Even ignoring the political challenges of reaching consensus, it would be unrealistic to think that IEA or any of the other parties involved with obtaining data for the G20 fossil fuel subsidy reform process (World Bank, OECD, and OPEC; along with many member countries and other organizations such as the IMF that also have input) could assemble a comprehensive data set on global subsidies in such a short time frame.
What will be important, however, is that IEA be clear about where it has not been able to measure subsidies; and that the Agency state how filling in those gaps would have influenced its reported numbers. If values from multiple sources exist but conflict, IEA should provide a range if the estimates are plausible.
Finally, where IEA's review on fossil fuel subsidies found that survey countries are simply not collecting needed data at all, the Agency needs to flag the areas for future attention and improvement. G20 subsidy reform needs to be viewed as a process, not as an event. However, it will not be a successful process unless rules for full disclosure are put in place and properly enforced.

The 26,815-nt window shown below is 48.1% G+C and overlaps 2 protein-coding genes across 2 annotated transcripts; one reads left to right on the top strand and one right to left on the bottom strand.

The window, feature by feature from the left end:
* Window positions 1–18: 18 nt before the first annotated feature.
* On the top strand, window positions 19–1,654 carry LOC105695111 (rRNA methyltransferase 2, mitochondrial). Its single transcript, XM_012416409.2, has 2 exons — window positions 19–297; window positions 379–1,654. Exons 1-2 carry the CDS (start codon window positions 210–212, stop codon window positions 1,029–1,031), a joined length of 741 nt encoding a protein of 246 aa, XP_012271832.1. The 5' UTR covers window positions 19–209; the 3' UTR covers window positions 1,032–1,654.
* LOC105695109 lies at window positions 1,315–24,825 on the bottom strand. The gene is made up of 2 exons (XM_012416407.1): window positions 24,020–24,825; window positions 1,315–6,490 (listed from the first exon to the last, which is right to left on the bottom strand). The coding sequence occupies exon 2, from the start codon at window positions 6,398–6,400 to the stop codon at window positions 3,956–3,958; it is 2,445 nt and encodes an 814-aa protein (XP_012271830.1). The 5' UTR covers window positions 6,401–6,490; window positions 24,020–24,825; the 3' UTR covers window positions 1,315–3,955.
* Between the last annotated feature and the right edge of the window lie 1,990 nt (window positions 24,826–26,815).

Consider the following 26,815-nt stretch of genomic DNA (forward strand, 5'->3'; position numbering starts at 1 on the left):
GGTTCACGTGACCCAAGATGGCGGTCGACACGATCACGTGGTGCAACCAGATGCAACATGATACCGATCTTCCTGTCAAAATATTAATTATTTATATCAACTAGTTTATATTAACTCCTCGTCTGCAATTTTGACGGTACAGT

Some additional information on the IEA figures can be found in the Financial Times; and on the subsidy reform work program at the OECD web site. The FT notes that the current numbers are higher than IEA's prior estimates. (This would be consistent with the sharp increases in energy prices between 2007 and 2008; whether portions are also due to broader coverage of producer subsidies can't be discerned without more detailed information).
A reader also points out that part of the reason IEA's values are lower than IMF is that IEA's pick up a full year average for 2008, so include the subsequent declines later in the year. IMF's are based on subsidy rates at mid-year before the sharp price declines. Price gap subsidies tend to rise when energy prices rise quickly, as policy adjustments to raise prices in countries with consumer subsidies tend to lag.